Analysts at the French bank Societe Generale (SocGen) say that there is a 45 percent chance that the British public will vote to leave the EU when they take to the polls in the EU referendum, which will be held before the end of 2017.
Although no formal date has been set for the referendum, it is thought the vote could be held as early as the mid-2016.
SocGen analysts have warned that leaving the bloc would hinder UK economic growth for ten years.
"Financial markets seem to have taken little notice of this event. There is a high risk that the UK could vote to leave the European Union with significant economic damages resulting from such a risk scenario," Patrick Legland, head of global research at the bank said.
Public Sentiment Turning
The warnings come as a number of polls in the UK indicated that the gap between the 'In' and 'Out' campaigns was shortening.
Many analysts have highlighted Brussels' handling of the Greek debt and refugee crises as factors influencing anti-EU sentiment in Britain since the summer of 2015.
A recent survey for Ipsos Mori in December found that 41 percent of those surveyed wanted to 'Leave' the EU, while 42 wanted to 'Remain'. However, other polls have suggested that there is still a healthy majority of Britons who wish to remain inside the bloc.
On top of hindering economic growth in the UK, the prospect of a Brexit would also have "substantial" impacts on the Eurozone, according to SocGen, who have warned the single currency's GPD could drop by up to 0.1 percent over the next decade in the event of a Brexit.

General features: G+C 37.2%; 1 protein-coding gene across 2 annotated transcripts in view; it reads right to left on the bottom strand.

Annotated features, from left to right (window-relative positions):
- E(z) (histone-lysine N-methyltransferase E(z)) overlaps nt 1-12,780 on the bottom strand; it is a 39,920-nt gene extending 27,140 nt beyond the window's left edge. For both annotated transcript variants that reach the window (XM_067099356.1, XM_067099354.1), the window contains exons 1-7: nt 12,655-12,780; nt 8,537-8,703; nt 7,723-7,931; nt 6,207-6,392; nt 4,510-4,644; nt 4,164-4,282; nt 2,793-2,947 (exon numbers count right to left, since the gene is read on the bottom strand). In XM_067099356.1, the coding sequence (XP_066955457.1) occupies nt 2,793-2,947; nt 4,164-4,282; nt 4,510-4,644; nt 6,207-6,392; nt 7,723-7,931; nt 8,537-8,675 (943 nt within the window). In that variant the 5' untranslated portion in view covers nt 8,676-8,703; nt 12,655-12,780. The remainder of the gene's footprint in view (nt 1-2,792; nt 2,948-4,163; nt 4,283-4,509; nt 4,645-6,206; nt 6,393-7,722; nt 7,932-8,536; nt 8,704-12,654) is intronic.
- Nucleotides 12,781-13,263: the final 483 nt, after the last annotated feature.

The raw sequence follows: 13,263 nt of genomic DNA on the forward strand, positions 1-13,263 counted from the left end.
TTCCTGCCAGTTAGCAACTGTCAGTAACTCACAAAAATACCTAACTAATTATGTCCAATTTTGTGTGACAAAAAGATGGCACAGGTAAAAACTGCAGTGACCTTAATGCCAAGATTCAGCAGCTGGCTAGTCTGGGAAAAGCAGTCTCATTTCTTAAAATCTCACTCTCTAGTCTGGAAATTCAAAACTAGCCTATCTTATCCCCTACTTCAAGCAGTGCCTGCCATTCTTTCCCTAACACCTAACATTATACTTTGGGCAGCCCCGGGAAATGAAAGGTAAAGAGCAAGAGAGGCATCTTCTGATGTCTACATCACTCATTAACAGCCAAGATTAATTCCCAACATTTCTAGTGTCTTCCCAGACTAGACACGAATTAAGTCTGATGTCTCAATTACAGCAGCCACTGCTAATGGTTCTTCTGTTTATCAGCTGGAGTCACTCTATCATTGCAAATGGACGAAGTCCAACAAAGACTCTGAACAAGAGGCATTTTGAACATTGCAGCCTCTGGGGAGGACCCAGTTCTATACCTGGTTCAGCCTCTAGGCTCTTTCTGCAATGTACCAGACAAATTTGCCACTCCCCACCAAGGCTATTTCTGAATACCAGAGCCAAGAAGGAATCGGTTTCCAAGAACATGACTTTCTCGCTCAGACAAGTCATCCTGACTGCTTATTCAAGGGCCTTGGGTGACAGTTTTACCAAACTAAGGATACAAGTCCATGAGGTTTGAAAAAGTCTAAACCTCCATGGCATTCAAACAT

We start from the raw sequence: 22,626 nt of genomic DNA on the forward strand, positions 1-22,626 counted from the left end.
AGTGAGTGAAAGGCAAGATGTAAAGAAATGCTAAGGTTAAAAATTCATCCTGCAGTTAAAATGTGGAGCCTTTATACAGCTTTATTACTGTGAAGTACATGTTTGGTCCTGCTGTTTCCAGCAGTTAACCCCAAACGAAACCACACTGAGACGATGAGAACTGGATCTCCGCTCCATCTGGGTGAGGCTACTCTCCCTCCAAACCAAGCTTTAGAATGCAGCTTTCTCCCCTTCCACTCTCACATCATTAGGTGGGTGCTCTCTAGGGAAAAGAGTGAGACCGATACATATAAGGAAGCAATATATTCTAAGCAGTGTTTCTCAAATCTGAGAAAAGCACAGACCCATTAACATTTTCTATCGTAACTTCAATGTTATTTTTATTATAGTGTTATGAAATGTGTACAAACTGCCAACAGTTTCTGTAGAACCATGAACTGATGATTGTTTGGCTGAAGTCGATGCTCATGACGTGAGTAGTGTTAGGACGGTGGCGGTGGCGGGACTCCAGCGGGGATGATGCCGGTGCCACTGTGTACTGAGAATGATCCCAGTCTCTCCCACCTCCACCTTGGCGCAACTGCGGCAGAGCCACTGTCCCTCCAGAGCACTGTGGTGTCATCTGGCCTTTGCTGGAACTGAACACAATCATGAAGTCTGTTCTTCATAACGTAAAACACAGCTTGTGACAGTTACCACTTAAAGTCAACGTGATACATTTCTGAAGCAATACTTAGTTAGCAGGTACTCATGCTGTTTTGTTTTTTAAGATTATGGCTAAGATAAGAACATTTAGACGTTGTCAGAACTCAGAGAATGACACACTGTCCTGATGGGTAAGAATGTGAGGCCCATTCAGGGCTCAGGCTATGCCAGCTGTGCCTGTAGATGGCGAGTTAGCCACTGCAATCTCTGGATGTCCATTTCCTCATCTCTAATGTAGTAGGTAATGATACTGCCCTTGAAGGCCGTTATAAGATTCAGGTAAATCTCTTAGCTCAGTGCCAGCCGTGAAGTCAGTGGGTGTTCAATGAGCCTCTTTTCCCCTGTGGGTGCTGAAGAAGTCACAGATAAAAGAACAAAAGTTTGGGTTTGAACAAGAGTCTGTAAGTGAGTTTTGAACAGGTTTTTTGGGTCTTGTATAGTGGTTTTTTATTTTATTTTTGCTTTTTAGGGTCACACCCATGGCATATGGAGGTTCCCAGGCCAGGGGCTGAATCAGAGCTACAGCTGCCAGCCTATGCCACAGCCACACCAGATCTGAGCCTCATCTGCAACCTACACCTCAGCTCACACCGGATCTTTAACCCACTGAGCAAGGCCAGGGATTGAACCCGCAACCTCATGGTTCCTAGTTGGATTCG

Business More Open to Brexit
However, new evidence has suggested that an increasing number of UK businesses are in favor of leaving the EU.
According to a Deloitte's CFO survey, only 62 percent of finance chiefs are against a Brexit, down from 74 percent in the second quarter of 2015.
"A clear majority of CFOs continue to favor of the UK remaining in the EU, but the proportion of those expressing unqualified support has fallen. This mirrors what we have seen from the broader public in opinion polls in the last six months," Deloitte CEO David Sproul said.
Complicating matters is the current state of Britain's reform proposals, with London's demands to limit certain in-work benefits to EU migrants being rejected by all 27 other member states.
Other anti-EU campaigners believe that the prime minister's reform negotiations are merely lip service and won't have a substantial impact on Britain's relationship with the bloc.
Mr Cameron has said that his preference is for Britain to remain in a reformed EU, he hasn't ruled out campaigning to leave the bloc in the referendum, should he not be granted the reforms he desires.